New policy to create more linear moorings

Published: Wednesday, 20 March 2019

IN THE past, as more and more marinas were created, linear moorings were reduced, but that will now cease.

The system by Canal & River Trust was to reduce one linear mooring for every 10 new marina moorings, making it easier for cruising, with boaters not having to slow down so often, but this is now being stopped, with no linear moorings being taken away as more offline berths are created.

Cruising will become worse

But for cruising boaters it is to become worse, as instead of only allowing 'end of garden' linear moorings where there is a dwelling, such mooring will be considered anywhere, if a dwelling or not.

The trust states that this is the result following a consultation at the end of 2017, and further review and discussion in the intervening period, so we are now told:


There are two key areas of change. The Trust will be ending the automatic online reduction policy, whereby the charity had previously removed one long-term online mooring for the creation of every ten off-line marina moorings. Over the past ten years nearly 600 online permanent moorings have been removed as thousands of new offline moorings have been created.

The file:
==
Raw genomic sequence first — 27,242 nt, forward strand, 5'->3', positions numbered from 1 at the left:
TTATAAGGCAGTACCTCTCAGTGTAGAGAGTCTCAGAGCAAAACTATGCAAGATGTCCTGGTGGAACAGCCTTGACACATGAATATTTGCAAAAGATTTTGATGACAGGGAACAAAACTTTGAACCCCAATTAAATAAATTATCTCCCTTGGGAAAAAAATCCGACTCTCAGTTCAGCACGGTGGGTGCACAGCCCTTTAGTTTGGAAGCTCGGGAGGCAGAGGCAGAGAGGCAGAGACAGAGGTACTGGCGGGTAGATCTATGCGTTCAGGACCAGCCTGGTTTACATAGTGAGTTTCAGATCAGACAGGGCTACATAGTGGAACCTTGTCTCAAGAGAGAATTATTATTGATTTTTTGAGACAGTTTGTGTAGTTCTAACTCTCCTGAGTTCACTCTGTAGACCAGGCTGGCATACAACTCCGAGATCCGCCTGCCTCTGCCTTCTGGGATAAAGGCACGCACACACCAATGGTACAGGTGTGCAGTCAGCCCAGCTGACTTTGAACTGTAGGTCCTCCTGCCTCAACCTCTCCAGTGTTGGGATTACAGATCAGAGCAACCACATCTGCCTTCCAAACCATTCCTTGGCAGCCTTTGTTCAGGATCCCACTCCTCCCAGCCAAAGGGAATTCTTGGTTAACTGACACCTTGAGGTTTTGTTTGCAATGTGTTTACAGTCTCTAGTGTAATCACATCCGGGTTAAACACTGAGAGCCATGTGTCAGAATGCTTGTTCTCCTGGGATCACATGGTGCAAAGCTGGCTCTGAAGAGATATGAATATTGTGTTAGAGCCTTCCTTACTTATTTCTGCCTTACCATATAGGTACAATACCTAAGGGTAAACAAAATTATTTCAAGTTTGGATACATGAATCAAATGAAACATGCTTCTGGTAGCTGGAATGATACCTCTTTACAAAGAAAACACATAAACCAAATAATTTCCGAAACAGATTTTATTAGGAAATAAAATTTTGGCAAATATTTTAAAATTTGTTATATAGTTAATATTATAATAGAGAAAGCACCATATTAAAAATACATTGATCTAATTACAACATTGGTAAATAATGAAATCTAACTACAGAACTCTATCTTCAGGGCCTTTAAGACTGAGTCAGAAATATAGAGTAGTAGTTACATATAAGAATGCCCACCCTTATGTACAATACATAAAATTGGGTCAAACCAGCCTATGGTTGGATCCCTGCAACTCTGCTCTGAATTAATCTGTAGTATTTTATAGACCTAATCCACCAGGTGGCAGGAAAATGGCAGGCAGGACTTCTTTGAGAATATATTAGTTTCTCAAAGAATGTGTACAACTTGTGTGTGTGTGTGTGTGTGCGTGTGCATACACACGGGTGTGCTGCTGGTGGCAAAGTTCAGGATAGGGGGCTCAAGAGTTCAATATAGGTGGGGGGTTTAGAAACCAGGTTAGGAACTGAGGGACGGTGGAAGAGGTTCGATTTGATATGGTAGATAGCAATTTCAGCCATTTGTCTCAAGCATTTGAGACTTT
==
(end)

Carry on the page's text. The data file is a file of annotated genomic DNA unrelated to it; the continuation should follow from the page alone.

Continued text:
The new policy does not support the creation of lots of new linear moorings, but in certain circumstances they may be appropriate if they meet strict criteria. Moorings that have been removed to date will not be reinstated, and this will not affect existing marinas or those currently in development where online mooring reduction has already been agreed.

 Secondly, single ‘end of garden’ mooring applications will now be considered against privately-owned land, not just that which has a residential dwelling on it. Permission will only be granted to the landowner and sub-letting the mooring will not be permitted.

Of these changes,  Jon Horsfall, Head of Customer Service Support at Canal & River Trust, explained:

Best possible use of space

“We have updated our Online Mooring Policy to reflect the current waterway environment, and to ensure we have a clear and robust policy to help us manage the waterways for the benefit of boaters. It’s more important than ever that towpath moorings are shared fairly, especially in busy areas, and that we make the best possible use of space.”